Note: If you really want to do a complete post-Christmas cleanup, get rid of two things for every new thing you try to integrate into your home and life, says Zen Habits. That way, you’ll get to enjoy your new gifts in a more clutter-free environment.

Finally, take all of those bagged and boxed castoffs and contact to schedule a pickup. Within weeks, a truck will take those unwanted items off your hands, and they will be resold to support programs benefitting veterans.

And that will help make the New Year happier for you, your family and those who served. Here’s to a clutter-free 2018!

Coping With Post-Holiday Cleanup

Now that the holidays are coming to a close, we’re left with the post-holiday mess. Family and friends have come and gone, leaving signs of their presence (and presents) behind. Those gifts need to find a place among your current belongings, and holiday decorations need to come down. The clean-up can be overwhelming.

But, a clean and clutter free home after the holidays (and just in time for the new year!) is important for getting back into a routine. If this task seems easier said than done, don’t panic—we’re here to help!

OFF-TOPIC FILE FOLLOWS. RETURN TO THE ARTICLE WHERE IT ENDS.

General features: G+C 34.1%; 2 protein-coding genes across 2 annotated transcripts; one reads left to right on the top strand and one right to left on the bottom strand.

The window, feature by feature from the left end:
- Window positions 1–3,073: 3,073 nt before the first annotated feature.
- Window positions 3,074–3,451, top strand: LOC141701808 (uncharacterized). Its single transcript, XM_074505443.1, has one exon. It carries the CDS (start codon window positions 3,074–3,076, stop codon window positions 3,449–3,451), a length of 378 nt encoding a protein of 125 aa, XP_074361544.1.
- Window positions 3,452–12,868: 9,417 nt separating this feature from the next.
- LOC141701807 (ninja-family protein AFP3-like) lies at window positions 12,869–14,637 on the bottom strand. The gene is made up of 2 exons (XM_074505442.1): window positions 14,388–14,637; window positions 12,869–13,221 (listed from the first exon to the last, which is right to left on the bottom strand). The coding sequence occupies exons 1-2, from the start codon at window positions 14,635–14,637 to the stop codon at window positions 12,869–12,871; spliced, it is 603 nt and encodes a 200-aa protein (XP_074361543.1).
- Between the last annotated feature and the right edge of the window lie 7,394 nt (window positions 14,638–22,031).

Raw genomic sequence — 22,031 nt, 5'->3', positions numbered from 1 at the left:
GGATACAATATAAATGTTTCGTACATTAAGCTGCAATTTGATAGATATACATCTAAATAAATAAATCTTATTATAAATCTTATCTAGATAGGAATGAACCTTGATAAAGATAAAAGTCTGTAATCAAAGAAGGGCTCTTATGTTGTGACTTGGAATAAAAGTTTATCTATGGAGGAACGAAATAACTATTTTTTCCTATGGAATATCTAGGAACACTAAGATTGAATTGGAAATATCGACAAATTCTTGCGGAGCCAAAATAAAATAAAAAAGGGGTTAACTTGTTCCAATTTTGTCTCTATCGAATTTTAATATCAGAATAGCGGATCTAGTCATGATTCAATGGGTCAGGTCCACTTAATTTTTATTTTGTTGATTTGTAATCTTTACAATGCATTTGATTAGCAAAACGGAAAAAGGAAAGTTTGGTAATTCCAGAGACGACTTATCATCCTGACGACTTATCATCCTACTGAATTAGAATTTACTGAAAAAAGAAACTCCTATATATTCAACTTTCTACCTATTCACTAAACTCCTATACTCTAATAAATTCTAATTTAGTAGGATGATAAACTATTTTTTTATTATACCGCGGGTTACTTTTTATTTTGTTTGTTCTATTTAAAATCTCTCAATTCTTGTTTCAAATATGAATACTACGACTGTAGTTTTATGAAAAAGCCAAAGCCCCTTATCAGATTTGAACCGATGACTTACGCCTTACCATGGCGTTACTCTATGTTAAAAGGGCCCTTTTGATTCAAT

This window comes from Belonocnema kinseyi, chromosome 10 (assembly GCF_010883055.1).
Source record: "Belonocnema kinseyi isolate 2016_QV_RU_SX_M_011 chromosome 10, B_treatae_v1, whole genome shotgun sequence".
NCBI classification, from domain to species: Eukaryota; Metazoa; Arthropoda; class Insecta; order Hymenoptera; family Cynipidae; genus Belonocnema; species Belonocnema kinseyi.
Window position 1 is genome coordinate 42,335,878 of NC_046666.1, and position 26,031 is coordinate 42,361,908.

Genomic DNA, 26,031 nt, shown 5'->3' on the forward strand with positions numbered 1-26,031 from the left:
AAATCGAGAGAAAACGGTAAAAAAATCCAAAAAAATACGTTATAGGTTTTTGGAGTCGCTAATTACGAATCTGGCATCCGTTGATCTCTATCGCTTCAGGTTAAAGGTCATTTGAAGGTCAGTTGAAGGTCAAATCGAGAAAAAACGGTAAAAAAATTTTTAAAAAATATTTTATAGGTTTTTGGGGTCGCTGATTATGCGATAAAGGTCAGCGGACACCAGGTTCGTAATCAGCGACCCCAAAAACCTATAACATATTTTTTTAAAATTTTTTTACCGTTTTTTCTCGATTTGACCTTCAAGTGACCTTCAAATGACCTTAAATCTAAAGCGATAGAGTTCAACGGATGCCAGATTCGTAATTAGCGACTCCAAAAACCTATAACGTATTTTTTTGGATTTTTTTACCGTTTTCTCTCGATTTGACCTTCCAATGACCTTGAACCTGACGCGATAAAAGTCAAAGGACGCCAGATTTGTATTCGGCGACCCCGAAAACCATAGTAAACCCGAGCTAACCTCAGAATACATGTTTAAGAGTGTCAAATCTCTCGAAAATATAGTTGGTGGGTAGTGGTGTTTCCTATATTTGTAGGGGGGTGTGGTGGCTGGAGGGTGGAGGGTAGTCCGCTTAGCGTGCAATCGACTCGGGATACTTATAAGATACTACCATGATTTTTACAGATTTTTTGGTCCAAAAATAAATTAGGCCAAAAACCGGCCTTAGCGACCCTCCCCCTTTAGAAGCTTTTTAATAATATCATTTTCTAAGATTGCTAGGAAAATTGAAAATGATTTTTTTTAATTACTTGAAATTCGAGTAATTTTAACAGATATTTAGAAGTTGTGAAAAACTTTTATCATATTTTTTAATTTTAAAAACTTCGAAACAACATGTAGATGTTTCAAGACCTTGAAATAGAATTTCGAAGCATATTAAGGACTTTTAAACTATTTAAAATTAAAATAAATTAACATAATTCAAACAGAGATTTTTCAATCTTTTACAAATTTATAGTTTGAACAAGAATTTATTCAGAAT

We suggest picking one task to tackle first, which will prevent the entire cleaning and packing-away process from seeming insurmountable. Start with the presents. Looking at the new goods you received this season, determine which items belong in which rooms. From there, designate spots for each new item.

Next, start packing away Christmas and other holiday decorations. Whether it’s a closet or a corner of your basement, have a designated section in your home for all holiday decorations. Then, have a few plastic bins or tubs to neatly pack your decorations away, labeling the outside of the container with what’s inside. This way, you’ll have a spot for each decoration, while also keeping them neat and contained.  

As you put gifts and decorations away, think about which items you may no longer need. Post-holiday clean-up is a great time to declutter.

Put these unwanted items in a bag or box, marked with “donation” on the outside. Then, contact and schedule a time for us to swing by and pick up your donations. We’ll take care of the pick-up, and take these items off your hands, so that you can continue organizing your home. Not only will these donations declutter your home, but they will also go toward funding our veterans’ programs this year!

What are your holiday clean-up secrets? Share them with us!